DigitalGlobe

DigitalGlobe Leverages Adaptive Computing to Aid Tsunami First Responders

The morning of March 11, 2011, started off much like any other day for the nation of Japan; yet come late afternoon, it would bring much distress and heartache as a 9.0 magnitude earthquake would hit just off the coast – one of the five most powerful earthquakes ever recorded. That earthquake triggered powerful tsunami waves that crashed across their land, traveling as far as 6 miles inland. This disaster not only shifted the earth on its axis by an estimated 10 to 25 cm, but also precipitated events leading to a nuclear emergency in the Fukushima l Nuclear Power Plant.

The nation was in need of serious aid, and many rushed to help in a variety of ways. DigitalGlobe, a digital satellite imagery provider, rose to the challenge and was able to provide assistance in a unique way. Quickly moving their satellite constellation cameras toward the affected northern shore of Japan, DigitalGlobe was able to image the Fukushima reactors one minute before reactor three exploded and three minutes after the explosion. These before and after images capturing the extreme changes to the ground provided first responders with the vital information they needed to respond to the disaster.

DigitalGlobe is a leading provider of commercial satellite imagery founded by scientists and satellite users with the goal of making high-quality images available for commercial application. DigitalGlobe owns and operates the most agile and sophisticated constellation of high-resolution commercial earth imaging satellites, which provides imagery to a broad group of verticals/industries.

DigitalGlobe maintains an analysis center that provides a subscription service called FirstLook. This unique planning and response tool provides imagery of an area both before and after a disaster occurs, available as high-resolution files that can quickly be delivered to organizations to assist with emergency planning, risk assessment, emergency response and recovery. By constantly looking across the globe for significant events, FirstLook allows DigitalGlobe customers to more effectively respond in times of need.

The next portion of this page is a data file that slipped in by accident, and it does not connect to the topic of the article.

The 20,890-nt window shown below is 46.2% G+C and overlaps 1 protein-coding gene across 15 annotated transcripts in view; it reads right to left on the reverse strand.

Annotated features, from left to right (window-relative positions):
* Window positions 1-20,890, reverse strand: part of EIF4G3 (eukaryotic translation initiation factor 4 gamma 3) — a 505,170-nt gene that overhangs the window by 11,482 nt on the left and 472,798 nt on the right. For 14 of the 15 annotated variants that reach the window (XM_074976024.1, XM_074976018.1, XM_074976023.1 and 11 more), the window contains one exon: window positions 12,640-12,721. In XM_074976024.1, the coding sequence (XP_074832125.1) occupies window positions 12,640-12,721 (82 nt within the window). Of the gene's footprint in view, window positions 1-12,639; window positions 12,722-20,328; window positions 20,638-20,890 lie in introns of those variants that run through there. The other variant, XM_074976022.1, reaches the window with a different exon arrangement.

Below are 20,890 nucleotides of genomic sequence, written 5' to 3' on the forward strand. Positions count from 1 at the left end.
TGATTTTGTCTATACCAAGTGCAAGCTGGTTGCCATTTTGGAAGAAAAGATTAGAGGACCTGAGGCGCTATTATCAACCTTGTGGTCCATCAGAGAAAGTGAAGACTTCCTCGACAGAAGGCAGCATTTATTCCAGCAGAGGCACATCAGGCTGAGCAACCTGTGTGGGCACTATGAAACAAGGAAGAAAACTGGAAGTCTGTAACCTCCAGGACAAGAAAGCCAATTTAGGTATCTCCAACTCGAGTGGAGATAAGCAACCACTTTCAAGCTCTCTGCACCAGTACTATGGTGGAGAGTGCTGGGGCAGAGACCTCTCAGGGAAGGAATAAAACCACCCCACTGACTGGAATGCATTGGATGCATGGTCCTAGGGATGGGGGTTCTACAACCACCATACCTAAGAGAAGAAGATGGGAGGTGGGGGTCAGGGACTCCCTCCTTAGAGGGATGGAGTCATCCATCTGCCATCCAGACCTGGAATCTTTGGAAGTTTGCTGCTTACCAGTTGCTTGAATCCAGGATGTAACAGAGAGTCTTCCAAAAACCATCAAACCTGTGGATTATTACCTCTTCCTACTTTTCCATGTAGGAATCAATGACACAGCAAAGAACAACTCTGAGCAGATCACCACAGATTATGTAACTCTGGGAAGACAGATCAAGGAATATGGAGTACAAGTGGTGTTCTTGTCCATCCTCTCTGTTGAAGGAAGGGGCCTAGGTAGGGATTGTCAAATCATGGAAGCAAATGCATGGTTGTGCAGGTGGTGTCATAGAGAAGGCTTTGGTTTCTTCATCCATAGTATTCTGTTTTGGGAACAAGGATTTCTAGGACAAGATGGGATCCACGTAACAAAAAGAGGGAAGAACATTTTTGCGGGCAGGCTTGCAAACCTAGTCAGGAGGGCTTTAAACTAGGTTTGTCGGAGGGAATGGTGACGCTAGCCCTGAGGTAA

The Problem: Inefficient Workload Management

Quickly turning DigitalGlobe’s raw satellite imagery into an understandable format and getting it into the appropriate hands can help thousands of people, as was the case with the Japanese tsunami. Those precious seconds are what sets DigitalGlobe apart as unique provider of high quality earth images and geospatial information. It takes an efficient and effective High Performance Computing (HPC) platform to meet DigitalGlobe’s needs. But that wasn’t always possible.

In the past, DigitalGlobe was running on an HPC workload management solution that was developed in-house. This system only enabled very basic or primitive scheduling of the workload, and it was inefficient in its allocation of resources. It maintained technological resources in discrete, siloed environments, each of which was statically allocated to address specific business needs.